Most of us removed the wheel covers or upgraded to better wheels. Most of the ’69 Charger owners I knew had the W21 Rallye Wheels, which as I recall were about a $120 option, and well worth it. The repro Rallye Wheels are available now for about $120 each, but that’s not bad considering 50 years of inflation. If I want a car to bring back memories, I don’t want the memories to include wheel covers.

        Like 7
  6. SDJames

    Is the R/T badge on the rear quarter original? I’ve never seen one there on a Charger, only a painted version. Or is that an R/T-SE thing?

    • R/Tags

      Maybe a stripe delete car? I didn’t see the build sheet. The only thing I would add to this original MOPAR is the rear
      black R/T stripe…a really nice car indeed!

      • Robert Amoroso

        I bought almost the same car new in 1969 and the only way to get those emblems was to delete the stripe on the order form. Still have it as a resto-mod

        Like 4
    • Robert Amoroso

      I almost bought the same car on feb. 14, 1969 except it was a 4 speed with medium bronzes metallic paint and a tan vinyl roof (No A/c). Still have it, as well as 50 other mopars, building it as a restomod as i’m never going to sell it. Ordered it (1st new car) on Jan.29,1969 and it was delivered Feb.14,1969. (My first valentine)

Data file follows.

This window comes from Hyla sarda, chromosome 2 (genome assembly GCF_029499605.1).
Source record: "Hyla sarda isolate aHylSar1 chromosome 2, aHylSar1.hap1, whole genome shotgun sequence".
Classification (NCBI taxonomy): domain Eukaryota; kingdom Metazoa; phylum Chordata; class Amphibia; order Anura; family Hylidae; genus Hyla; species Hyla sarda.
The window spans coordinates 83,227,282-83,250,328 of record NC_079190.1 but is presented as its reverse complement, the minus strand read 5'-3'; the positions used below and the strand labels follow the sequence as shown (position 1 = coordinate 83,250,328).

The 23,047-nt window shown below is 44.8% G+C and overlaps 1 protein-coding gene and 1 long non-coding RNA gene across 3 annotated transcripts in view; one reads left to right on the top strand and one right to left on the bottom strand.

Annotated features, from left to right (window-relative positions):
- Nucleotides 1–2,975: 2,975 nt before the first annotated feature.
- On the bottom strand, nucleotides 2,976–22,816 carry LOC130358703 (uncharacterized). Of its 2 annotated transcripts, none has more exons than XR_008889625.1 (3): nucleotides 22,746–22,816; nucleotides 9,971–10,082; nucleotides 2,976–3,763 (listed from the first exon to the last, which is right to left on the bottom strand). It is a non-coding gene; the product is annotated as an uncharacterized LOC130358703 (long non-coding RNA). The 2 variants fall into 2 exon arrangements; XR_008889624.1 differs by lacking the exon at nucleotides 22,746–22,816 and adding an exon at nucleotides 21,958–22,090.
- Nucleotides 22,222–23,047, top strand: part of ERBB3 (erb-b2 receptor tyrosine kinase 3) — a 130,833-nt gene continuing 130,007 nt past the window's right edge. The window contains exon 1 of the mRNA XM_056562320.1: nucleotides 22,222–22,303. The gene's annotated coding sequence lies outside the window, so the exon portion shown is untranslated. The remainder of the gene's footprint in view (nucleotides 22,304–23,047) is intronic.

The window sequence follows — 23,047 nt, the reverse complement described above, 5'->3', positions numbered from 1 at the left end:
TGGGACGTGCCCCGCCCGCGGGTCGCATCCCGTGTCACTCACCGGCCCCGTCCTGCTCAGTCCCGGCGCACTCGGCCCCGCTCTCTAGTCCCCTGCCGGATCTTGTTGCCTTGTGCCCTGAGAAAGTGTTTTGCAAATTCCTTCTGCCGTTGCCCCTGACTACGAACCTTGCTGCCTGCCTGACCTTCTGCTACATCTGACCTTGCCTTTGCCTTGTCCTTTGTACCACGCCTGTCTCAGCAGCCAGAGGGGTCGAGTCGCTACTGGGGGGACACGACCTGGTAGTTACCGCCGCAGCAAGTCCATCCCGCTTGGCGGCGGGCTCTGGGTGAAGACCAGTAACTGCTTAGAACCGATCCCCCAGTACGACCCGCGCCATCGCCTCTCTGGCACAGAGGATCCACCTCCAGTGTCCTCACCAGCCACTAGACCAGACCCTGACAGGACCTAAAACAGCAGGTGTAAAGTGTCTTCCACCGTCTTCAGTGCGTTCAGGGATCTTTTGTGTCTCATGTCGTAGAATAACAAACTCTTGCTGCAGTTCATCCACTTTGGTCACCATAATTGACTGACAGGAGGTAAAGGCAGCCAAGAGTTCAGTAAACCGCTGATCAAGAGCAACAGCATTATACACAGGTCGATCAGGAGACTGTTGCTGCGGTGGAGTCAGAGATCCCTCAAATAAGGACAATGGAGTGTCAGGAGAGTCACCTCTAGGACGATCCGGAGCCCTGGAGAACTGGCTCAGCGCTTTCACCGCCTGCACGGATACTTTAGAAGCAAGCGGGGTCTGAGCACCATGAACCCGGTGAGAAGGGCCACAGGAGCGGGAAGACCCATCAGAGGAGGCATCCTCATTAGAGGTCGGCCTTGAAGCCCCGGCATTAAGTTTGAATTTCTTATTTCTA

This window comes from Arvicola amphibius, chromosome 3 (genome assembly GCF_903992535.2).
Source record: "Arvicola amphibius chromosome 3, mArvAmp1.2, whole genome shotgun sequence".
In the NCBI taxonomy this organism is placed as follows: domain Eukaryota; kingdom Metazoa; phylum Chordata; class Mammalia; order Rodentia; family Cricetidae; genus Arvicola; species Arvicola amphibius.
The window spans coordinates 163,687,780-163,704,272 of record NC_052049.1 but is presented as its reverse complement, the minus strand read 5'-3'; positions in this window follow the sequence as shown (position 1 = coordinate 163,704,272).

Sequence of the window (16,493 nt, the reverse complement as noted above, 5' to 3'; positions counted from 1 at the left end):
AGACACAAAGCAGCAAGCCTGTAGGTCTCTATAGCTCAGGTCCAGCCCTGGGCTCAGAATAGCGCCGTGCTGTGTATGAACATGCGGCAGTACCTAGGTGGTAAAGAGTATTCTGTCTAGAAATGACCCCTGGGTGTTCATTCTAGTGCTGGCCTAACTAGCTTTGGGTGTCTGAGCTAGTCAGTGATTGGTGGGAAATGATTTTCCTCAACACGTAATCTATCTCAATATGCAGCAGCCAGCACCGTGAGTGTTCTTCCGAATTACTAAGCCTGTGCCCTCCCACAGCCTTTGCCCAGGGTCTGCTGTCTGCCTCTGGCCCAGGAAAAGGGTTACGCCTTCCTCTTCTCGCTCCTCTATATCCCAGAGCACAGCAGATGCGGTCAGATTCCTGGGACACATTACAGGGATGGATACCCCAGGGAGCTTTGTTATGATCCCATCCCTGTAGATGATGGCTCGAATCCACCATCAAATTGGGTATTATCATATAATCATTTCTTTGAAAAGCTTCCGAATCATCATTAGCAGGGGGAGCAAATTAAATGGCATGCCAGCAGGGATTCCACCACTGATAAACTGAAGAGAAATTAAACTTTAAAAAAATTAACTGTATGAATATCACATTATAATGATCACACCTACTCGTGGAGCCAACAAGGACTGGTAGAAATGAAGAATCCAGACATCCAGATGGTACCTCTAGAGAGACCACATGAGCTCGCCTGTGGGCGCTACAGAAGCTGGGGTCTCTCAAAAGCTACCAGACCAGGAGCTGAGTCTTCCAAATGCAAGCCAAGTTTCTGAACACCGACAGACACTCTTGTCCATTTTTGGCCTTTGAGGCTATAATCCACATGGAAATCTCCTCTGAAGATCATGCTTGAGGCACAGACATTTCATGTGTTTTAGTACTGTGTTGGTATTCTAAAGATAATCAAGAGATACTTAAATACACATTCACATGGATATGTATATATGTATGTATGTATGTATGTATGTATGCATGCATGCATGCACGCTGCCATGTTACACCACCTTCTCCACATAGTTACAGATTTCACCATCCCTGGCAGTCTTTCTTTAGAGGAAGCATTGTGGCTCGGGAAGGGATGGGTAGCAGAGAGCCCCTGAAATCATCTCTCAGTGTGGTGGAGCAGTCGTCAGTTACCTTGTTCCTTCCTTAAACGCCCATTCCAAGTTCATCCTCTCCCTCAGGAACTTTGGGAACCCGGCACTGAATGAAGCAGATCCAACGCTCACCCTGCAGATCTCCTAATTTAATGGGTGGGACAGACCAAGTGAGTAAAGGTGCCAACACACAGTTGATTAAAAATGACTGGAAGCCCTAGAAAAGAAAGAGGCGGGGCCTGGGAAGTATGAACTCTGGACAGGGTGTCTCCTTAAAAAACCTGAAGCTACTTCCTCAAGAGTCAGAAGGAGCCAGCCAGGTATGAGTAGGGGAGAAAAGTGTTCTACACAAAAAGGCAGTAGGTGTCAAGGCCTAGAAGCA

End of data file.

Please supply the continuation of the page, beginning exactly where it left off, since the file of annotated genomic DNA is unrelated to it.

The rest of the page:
Like 7
  7. Stevieg Member

    Beautiful car! Equipped just like I would want, colors and everything. A little expensive considering the minor issues it has. I would think for this money, everything should be showroom perfect. But a beauty none the less.

  8. Robert Amoroso

    The emblems on the rear flanks are what you get when you order an R/T and check “tape stripe delete”

    Like 8
    • SDJames

      Interesting, I learned something new about these awesome cars today! Thanks!

    • Will Irby

      If my memory has not failed, the tape stripe delete was a “no cost option”, correct? p.s. We need to see pictures of that restomod ’69.

      • Robert Amoroso

        Only on the R/T

  9. Gransedan

    Incredible car. So strange, however, that it does not have a remote control outside rearview mirror.

  10. Robert Amoroso

    Back in 1969 remote outside mirrors were a option and usually part of a options package. Another option would have been a right outside mirror. Don’t remember if it was remote also. Also if the car was a early buy, remotes might not have been available. Early 1969 Chargers didn’t come with headrests.

  11. George Louis

    There was no remote passenger side mirror for 1969 or 1970. Remote control passenger side mirror was optional on 1971 Dodge Chargers. This car is in San Francisco . if you have a keen eye you might find some 1968 Dodge Charger wheel coves left over from the chase scenes from the movie Bullitt. As I recall the charger lost 3 Wheel covers in the chase.

  12. Rspcharger Rspcharger

    Oh wow, I have this EXACT car, right down to the white vinyl top that was dyed black. Mine’s in a bit better condition so I’m curious if the seller ever gets his ask. How cool would it be to have 2 of the same?